The Geography of Military Power in the United States: Using HGIS to Plot Both Qualitative and Quantitative Records

Benjamin Hoy, University of Saskatchewan

In the late nineteenth century, the United States used military force to pressure Indigenous groups to sign treaties. Soldiers enforced order along their borders with both Mexico and Canada and provided vision for distant administrators who drafted legislation and international policy. Building off paylists and post records, this conference paper will show how regional episodes of violence and fear prompted the placement of federal troops. Drawing on post records, it will also suggest how soldiers, once placed, faced a diffuse and differentiated set of challenges. Lack of timber, long supply lines, and poor access to water plagued soldiers across the American West at disproportional rates. Combining this information with records on patrols routes and rates of absenteeism provides an opportunity to examine how regional events and dilemmas shaped the application of federal power. Methodologically, this papers draws on Historical GIS to plot both qualitative and quantitative records. It maps the location of tens of thousands of American soldiers across the continent between 1870 until 1896. Combining qualitative post records, which include brief descriptions of the Indigenous people in the surrounding areas, with the locations of tens of thousands of Indian agents allows this conference presentation to emphasize the uneven ways the federal government approached the management of Indigenous lands. In doing so it helps to uncover hidden boundaries that existed throughout the United States at the very moment when it attempted to rationalize and enforce its borders with Mexico and Canada.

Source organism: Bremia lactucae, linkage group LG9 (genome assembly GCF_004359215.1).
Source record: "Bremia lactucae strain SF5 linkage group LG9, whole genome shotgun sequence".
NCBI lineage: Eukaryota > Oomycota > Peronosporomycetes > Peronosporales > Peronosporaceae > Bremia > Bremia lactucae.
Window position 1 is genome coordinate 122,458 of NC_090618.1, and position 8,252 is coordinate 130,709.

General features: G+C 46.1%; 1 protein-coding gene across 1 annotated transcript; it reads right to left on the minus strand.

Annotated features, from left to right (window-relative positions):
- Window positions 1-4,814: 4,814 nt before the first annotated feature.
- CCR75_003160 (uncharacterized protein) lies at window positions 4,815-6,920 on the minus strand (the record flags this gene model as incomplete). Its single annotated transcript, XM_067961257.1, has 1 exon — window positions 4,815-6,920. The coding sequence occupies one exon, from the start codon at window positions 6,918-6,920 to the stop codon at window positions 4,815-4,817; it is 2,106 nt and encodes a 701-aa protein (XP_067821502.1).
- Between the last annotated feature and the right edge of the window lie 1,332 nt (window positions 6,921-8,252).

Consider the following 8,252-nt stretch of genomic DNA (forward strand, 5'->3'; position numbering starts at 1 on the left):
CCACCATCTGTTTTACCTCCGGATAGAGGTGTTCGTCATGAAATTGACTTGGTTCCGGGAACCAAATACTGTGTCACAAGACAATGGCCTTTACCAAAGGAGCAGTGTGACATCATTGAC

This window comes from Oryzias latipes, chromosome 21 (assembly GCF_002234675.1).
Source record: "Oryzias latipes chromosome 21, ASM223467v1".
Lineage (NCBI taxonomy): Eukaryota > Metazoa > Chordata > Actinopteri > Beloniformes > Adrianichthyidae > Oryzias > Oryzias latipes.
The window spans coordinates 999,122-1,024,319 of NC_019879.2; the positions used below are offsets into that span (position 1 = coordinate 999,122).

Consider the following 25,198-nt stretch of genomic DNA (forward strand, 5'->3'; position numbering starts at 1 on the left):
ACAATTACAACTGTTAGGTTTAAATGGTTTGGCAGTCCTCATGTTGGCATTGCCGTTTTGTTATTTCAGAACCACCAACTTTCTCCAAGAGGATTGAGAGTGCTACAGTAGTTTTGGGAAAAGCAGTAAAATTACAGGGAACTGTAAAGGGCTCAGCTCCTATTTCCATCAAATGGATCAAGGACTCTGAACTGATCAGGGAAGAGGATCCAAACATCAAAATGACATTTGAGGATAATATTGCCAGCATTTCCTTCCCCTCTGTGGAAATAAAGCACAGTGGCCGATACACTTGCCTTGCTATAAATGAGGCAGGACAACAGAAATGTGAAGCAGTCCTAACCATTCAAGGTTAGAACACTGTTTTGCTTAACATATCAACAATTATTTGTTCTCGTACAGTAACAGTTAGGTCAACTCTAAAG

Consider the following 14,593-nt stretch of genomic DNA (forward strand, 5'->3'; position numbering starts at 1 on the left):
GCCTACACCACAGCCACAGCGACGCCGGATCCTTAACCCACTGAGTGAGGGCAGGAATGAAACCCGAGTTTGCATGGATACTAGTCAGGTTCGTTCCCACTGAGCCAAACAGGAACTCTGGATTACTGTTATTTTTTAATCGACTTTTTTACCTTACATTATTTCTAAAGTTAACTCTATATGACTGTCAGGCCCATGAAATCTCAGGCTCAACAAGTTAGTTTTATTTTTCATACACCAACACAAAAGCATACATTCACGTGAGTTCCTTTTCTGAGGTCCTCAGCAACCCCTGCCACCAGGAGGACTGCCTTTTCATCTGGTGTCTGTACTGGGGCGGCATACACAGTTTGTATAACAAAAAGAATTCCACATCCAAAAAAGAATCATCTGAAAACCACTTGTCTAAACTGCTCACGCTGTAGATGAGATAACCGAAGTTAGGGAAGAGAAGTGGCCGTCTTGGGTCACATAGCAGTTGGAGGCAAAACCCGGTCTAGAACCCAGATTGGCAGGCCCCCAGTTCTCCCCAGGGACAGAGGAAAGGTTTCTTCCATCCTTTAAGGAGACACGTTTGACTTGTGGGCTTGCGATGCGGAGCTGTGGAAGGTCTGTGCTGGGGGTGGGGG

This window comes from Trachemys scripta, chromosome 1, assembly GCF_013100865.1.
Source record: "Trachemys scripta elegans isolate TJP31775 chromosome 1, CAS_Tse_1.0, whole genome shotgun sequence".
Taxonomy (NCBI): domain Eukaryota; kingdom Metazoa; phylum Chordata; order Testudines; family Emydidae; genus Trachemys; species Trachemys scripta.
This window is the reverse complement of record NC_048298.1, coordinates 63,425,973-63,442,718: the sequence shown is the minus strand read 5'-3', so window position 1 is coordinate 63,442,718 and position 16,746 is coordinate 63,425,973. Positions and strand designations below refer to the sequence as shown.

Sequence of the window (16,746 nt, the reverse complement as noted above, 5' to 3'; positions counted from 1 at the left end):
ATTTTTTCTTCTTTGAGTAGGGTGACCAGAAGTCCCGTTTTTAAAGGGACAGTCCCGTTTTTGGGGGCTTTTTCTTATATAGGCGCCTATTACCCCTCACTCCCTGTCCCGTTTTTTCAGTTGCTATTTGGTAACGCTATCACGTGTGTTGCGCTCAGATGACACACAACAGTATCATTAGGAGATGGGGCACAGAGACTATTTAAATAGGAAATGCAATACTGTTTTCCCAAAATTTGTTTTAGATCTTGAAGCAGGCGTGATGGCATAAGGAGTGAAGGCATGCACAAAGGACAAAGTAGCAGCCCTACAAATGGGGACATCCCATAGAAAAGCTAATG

No extended abstract or paper available

 Presented in Session 174. Geographies of Qualitative Sources